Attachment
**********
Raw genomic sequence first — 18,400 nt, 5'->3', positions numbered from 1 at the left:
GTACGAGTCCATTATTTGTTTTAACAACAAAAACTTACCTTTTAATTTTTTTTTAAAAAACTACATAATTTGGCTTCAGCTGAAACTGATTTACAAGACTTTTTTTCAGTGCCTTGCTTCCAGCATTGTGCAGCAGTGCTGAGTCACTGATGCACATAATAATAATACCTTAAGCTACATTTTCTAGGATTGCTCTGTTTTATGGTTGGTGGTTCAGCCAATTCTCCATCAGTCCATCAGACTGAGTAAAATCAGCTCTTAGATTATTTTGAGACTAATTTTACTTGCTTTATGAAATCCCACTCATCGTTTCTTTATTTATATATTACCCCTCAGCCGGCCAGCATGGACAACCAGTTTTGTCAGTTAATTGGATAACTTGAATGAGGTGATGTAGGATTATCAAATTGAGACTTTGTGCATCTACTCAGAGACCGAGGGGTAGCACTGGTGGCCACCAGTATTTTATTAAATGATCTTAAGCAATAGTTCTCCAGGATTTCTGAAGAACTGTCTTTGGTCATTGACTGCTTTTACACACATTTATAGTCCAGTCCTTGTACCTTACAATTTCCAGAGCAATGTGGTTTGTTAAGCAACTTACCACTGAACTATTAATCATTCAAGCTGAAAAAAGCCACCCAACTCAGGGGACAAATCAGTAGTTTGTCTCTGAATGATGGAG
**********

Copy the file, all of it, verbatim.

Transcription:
Raw genomic sequence first — 18,400 nt, 5'->3', positions numbered from 1 at the left:
GTACGAGTCCATTATTTGTTTTAACAACAAAAACTTACCTTTTAATTTTTTTTTAAAAAACTACATAATTTGGCTTCAGCTGAAACTGATTTACAAGACTTTTTTTCAGTGCCTTGCTTCCAGCATTGTGCAGCAGTGCTGAGTCACTGATGCACATAATAATAATACCTTAAGCTACATTTTCTAGGATTGCTCTGTTTTATGGTTGGTGGTTCAGCCAATTCTCCATCAGTCCATCAGACTGAGTAAAATCAGCTCTTAGATTATTTTGAGACTAATTTTACTTGCTTTATGAAATCCCACTCATCGTTTCTTTATTTATATATTACCCCTCAGCCGGCCAGCATGGACAACCAGTTTTGTCAGTTAATTGGATAACTTGAATGAGGTGATGTAGGATTATCAAATTGAGACTTTGTGCATCTACTCAGAGACCGAGGGGTAGCACTGGTGGCCACCAGTATTTTATTAAATGATCTTAAGCAATAGTTCTCCAGGATTTCTGAAGAACTGTCTTTGGTCATTGACTGCTTTTACACACATTTATAGTCCAGTCCTTGTACCTTACAATTTCCAGAGCAATGTGGTTTGTTAAGCAACTTACCACTGAACTATTAATCATTCAAGCTGAAAAAAGCCACCCAACTCAGGGGACAAATCAGTAGTTTGTCTCTGAATGATGGAG